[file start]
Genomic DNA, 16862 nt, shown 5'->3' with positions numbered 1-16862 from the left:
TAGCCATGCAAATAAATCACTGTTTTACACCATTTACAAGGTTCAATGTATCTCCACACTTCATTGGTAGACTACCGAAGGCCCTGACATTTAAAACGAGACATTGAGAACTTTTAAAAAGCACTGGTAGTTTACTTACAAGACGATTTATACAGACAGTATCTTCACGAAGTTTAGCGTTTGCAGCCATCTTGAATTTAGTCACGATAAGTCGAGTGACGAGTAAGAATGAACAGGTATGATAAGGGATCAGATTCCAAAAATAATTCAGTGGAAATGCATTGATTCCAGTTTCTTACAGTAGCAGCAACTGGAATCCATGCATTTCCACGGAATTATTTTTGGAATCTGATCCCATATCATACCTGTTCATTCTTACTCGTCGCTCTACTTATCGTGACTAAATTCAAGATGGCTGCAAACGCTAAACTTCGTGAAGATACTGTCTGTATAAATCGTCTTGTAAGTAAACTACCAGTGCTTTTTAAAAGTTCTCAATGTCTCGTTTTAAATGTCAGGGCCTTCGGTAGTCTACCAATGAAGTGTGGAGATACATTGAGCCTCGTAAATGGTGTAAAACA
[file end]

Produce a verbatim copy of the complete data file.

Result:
Genomic DNA, 16862 nt, shown 5'->3' with positions numbered 1-16862 from the left:
TAGCCATGCAAATAAATCACTGTTTTACACCATTTACAAGGTTCAATGTATCTCCACACTTCATTGGTAGACTACCGAAGGCCCTGACATTTAAAACGAGACATTGAGAACTTTTAAAAAGCACTGGTAGTTTACTTACAAGACGATTTATACAGACAGTATCTTCACGAAGTTTAGCGTTTGCAGCCATCTTGAATTTAGTCACGATAAGTCGAGTGACGAGTAAGAATGAACAGGTATGATAAGGGATCAGATTCCAAAAATAATTCAGTGGAAATGCATTGATTCCAGTTTCTTACAGTAGCAGCAACTGGAATCCATGCATTTCCACGGAATTATTTTTGGAATCTGATCCCATATCATACCTGTTCATTCTTACTCGTCGCTCTACTTATCGTGACTAAATTCAAGATGGCTGCAAACGCTAAACTTCGTGAAGATACTGTCTGTATAAATCGTCTTGTAAGTAAACTACCAGTGCTTTTTAAAAGTTCTCAATGTCTCGTTTTAAATGTCAGGGCCTTCGGTAGTCTACCAATGAAGTGTGGAGATACATTGAGCCTCGTAAATGGTGTAAAACA